U.S. News & World Report retirement columnist Rodney Brooks recently penned a piece about what raising the retirement age might mean “for you.” No doubt the subject matters a lot to those near retirement age, but the speculation here is that it likely won’t meant much to the 60 and 70-year olds of tomorrow.
Brooks’s column came to mind while reading a Wall Street Journal profile of ChatGPT creator Sam Altman. In the profile Altman professed his support for guaranteed income in the U.S. given his belief that remarkable advances like the one he’s brought to life will erase all sorts of work. Altman is surely right about artificial intelligence powerfully destroying countless sources of income, but that’s why he’s arguably incorrect about the future need for guaranteed income.
To see why, it’s important to consider the evolution of work in the age of machines. It’s been all about job destruction, but most certainly without the bread lines. Figure that human beings toiled as farmers for almost all of human existence, only for the tractor and other mechanization of past human effort to destroy the work done by nearly every living human. Was this poverty-inducing? No.
The simple truth is that job destruction is a powerful sign of economic growth. That is so because investment is what precedes economic growth, and investment is all about producing more and more goods and services with fewer and fewer labor inputs. The paradoxical reality is that job opportunities are greatest where jobs are most rapidly being destroyed. Yes. Say it over and over again: job creation springs from job destruction. Work emerges from investment that erases old work forms.
Which is another way of saying that progress born of investment unearths all new ways to work. The internet, like the tractor before it, had a profound impact on how we work precisely because the internet erased so much of the toil we did before it reared its beautiful head.
Ideally this helps readers see why the guaranteed income that Altman thinks necessary, will not be. It also hopefully explains why retirement will have dated connotations in the not-too-distant future.
To see why, think once again about humans working in concert with machines. Their productivity soars. This explains why so few “hands” are required to produce staggering amounts of food for Americans and the rest of the world. It also shows why the former luxury that is the car is so common, and with the present particularly in mind, why supercomputers can be found in the hands of the world’s richest and poorest.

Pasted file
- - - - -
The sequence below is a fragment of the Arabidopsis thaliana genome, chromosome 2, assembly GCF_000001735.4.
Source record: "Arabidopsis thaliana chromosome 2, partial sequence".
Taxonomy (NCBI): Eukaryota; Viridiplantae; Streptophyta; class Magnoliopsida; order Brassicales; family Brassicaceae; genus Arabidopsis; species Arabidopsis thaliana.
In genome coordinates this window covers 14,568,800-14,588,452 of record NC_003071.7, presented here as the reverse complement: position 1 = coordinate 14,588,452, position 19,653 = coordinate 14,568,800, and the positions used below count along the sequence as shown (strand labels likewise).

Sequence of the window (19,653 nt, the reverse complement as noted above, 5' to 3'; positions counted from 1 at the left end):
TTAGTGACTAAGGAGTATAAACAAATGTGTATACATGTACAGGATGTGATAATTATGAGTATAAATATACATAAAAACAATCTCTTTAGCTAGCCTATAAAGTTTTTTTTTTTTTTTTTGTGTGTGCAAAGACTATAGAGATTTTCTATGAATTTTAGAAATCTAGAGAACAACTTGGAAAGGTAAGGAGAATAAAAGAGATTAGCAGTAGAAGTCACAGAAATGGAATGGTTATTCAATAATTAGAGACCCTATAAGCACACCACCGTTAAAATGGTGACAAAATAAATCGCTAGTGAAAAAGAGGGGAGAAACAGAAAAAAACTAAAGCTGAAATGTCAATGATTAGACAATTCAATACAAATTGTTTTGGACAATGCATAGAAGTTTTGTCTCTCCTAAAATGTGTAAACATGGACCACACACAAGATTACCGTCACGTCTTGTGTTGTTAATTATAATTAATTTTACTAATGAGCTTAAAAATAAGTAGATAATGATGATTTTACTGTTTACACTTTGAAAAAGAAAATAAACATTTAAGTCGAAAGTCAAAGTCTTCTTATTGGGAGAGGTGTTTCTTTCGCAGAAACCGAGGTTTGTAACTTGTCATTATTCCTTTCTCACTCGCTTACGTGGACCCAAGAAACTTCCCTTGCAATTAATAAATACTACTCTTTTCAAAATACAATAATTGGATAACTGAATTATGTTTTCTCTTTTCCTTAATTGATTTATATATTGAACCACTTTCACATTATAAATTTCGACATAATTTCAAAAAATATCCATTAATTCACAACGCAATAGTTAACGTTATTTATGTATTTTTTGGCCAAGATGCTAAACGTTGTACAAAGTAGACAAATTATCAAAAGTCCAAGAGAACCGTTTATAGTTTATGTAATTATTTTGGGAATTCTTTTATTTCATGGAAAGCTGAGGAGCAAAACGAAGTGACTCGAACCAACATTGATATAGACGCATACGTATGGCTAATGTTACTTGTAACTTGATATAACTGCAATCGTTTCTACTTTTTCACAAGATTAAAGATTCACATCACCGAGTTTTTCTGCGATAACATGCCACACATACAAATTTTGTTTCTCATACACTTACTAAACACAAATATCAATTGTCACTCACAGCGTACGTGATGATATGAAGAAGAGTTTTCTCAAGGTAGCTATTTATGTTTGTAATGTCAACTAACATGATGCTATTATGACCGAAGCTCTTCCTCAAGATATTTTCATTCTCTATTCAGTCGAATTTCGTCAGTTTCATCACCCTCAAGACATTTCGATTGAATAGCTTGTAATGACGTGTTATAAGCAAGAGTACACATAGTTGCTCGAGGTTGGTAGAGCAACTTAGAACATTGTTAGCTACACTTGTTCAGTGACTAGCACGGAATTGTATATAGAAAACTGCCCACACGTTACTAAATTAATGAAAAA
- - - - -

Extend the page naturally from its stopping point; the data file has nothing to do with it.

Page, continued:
Which brings us back to ChatGPT. What we know now is that humans cooperating with other humans in specialized, mechanized fashion around the world can produce remarkable amounts. Imagine then, how much humans will produce if thought can be multiplied in the way that production has, and continues to be multiplied?
Realistically, it’s impossible to reasonably contemplate what’s ahead for the same reason that someone living in 1900 could never have properly speculated on the myriad pleasures we enjoyed in 2000, let alone in 2023. The only reasonable speculation is that a multiplication of thought has the potential to make the abundant present appear wildly impoverished by comparison. This happy truth carries with it important implications for retirement. Good ones.
Indeed, if rising mechanization of production and thought renders much that we enjoy (and that we don’t yet know we enjoy) an inexpensive, foregone conclusion, the corollary to the latter will be that work really and truly becomes an individualized reflection of our individual genius. In other words, soaring production born of the multiplication of robotic hands and brains signals work for much, much more of the human world that won’t feel at all like work.
Applied to Altman, guaranteed income won’t be necessary simply because the work of tomorrow will be something we can’t not do. And since work will be defined by joy, retirement will be what more and more of us avoid.